Dear PAC2,

Today, we follow up our October chat with Donna Ludwinski, the Co-Director of Research Programs at Solving Kids' Cancer with the second part of our discussion.   In our first interview, we learned about Donna’s background, her connection to the childhood cancer world, and her work with Solving Kids Cancer (if you missed it you can find it here).  Today, we are pleased to present Donna’s unique perspective on the bread and butter of childhood cancer research:  clinical trials. 

 

The drivers, expectations, and processes associated with clinical trials can be complex and a little intimidating.  Our community is fortunate that Donna is willing to wade into those waters and help translate the issues for us.  For instance, in this part of the interview, Donna steps through “good” clinical trial design, so that we can become better “consumers” and “advocates” on behalf of our children.  She is also well aware that just like we enlist and train parent advocates to raise awareness and funding levels, we also need a parallel set of parent research advocates who can raise awareness and inform the research community about better clinical trial design.

 

We hope you find Donna’s perspectives interesting and informative, even if you are someone who occasionally feels overwhelmed by the science details.  Her insights can help us understand, and possibly reframe the traditional approach to childhood cancer research.  For instance, as a community we may need to rethink the focus on five-year survival statistics (which she [and we] feels are misleading) and to consider the deadly impact of our slow and methodical clinical trial framework.

 

Part 2

Beyond the fundamental success or failure, what are the most common challenges to trials, and how can they be overcome?

 

Good clinical trials are important to advance the field of pediatric oncology with the goal of increased response rate and duration of responses in children who have relapsed or are refractory, and improve cure rates for children who are treated for newly diagnosed disease. But what is a good clinical trial?

 

Clinical research is a mystifying business for most of us parents, and there are some important features to note of the different phases. At the risk of over-simplifying, below are some challenges and brief points about “good” clinical trial design:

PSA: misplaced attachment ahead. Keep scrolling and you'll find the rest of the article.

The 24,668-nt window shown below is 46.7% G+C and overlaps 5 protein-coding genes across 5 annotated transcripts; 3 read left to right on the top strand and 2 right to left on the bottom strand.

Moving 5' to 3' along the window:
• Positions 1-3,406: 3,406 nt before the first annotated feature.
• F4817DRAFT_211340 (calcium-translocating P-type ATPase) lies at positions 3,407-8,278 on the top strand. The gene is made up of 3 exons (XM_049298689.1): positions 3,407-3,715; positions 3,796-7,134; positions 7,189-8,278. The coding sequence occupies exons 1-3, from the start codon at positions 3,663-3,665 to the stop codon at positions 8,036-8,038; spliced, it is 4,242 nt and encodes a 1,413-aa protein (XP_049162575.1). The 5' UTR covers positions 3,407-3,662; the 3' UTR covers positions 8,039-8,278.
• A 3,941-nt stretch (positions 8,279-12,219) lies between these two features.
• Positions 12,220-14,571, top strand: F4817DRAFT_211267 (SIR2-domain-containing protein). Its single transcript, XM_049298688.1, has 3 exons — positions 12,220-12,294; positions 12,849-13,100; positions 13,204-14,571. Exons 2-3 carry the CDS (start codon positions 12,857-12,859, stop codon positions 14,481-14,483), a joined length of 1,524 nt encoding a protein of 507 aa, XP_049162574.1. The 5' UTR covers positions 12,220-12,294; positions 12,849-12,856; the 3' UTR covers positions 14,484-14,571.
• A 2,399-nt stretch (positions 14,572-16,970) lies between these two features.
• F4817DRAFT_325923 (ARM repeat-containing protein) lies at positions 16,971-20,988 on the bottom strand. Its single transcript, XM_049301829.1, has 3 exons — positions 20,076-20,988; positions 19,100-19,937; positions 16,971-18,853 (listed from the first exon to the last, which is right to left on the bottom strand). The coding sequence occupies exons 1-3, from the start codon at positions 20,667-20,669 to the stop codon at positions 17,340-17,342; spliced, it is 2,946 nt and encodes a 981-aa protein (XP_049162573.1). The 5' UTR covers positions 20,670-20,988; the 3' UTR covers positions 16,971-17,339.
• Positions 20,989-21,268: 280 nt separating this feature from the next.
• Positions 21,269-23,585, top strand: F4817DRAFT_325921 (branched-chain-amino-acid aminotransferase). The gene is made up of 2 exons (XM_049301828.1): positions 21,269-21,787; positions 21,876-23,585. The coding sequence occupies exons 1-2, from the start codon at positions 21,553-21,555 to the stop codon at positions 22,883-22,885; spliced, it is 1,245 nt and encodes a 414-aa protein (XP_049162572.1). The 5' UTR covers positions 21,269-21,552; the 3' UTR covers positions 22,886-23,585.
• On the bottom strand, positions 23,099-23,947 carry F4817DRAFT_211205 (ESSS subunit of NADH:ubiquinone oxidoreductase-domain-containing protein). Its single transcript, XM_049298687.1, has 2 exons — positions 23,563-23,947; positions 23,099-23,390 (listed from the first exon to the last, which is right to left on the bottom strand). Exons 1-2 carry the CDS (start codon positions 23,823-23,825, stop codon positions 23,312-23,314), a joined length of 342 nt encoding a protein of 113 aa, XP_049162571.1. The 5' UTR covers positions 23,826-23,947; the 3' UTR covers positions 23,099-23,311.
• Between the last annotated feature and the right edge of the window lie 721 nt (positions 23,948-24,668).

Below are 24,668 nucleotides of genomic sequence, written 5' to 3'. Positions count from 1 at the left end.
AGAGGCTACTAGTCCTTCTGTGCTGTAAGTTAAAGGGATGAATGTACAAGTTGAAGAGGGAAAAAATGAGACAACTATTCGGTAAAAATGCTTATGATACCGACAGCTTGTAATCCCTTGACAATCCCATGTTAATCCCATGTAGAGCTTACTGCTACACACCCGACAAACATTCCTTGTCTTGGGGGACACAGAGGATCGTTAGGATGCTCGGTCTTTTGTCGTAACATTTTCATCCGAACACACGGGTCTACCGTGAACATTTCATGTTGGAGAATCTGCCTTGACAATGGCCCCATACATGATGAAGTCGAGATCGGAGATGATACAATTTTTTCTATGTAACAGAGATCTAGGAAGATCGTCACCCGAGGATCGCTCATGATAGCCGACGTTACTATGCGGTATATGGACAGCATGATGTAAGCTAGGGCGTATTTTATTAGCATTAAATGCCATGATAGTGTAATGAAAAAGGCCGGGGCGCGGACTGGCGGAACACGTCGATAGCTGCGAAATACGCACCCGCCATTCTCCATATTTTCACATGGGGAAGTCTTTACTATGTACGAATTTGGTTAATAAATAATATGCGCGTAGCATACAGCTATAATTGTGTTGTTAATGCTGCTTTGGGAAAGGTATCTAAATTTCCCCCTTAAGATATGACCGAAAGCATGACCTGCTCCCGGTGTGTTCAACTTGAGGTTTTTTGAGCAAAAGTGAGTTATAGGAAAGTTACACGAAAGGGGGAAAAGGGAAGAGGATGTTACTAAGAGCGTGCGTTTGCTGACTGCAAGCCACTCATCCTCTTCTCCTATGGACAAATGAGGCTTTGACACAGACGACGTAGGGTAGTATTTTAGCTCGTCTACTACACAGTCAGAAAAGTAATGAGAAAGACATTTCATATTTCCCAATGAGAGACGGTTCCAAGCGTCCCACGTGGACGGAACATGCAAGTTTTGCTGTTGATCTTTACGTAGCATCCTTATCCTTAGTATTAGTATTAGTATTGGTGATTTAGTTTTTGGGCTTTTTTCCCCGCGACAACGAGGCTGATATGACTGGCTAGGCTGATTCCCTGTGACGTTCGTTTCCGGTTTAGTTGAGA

• Agents – has the agent or combination of agents shown promise of activity against tumor in prior preclinical or earlier phase studies? Should patients, money, and time be spent testing this particular agent or are there better choices that should be prioritized?

 

  • Eligibility – are the appropriate tumor types included or excluded? Is the appropriate disease burden allowed? Are the age limits appropriate? Is the organ function required reasonable?

 

  • Administration – is the dosing and or administration and timing designed with the best interest of the patient in mind, for the best possibility of cure?

 

  • Family burden – is the trial designed to allow for families to travel home between cycles of therapy, and are they permitted to have testing or scans done at their home hospital? Some trials require excessive time away from home for families.

 

  • “Low Bar” Research and Endpoints – if you spend a lot of time reading results of clinical trials, it is very discouraging how dismal the response rates are in phase 1 and 2 trials. Frank Balis gave a revealing presentation at ASCO in 2010 showing the outcome of 755 children enrolled on 6 phase 2 single agent trials. He showed the objective response rate (partial or complete response) was only 4%. There is an ongoing effort to select more sensitive endpoints to detect evidence of activity in the absence of response, which is understandable from the scientific point of view. However, parents are not so excited about incremental approaches that may modestly increase the progression free interval (by days or weeks) but not improve the overall survival. Below are two examples of this issue – low response rates in recent phase 2 trials, and very low overall survival in phase 1 trials.

 

Examples – Phase II trials in pediatric solid tumors (OR = objective response)

Phase I overall survival in pediatric solid tumors

Overall survival in 262 pediatric subjects with refractory solid tumors who were enrolled in a phase I trial at NCI.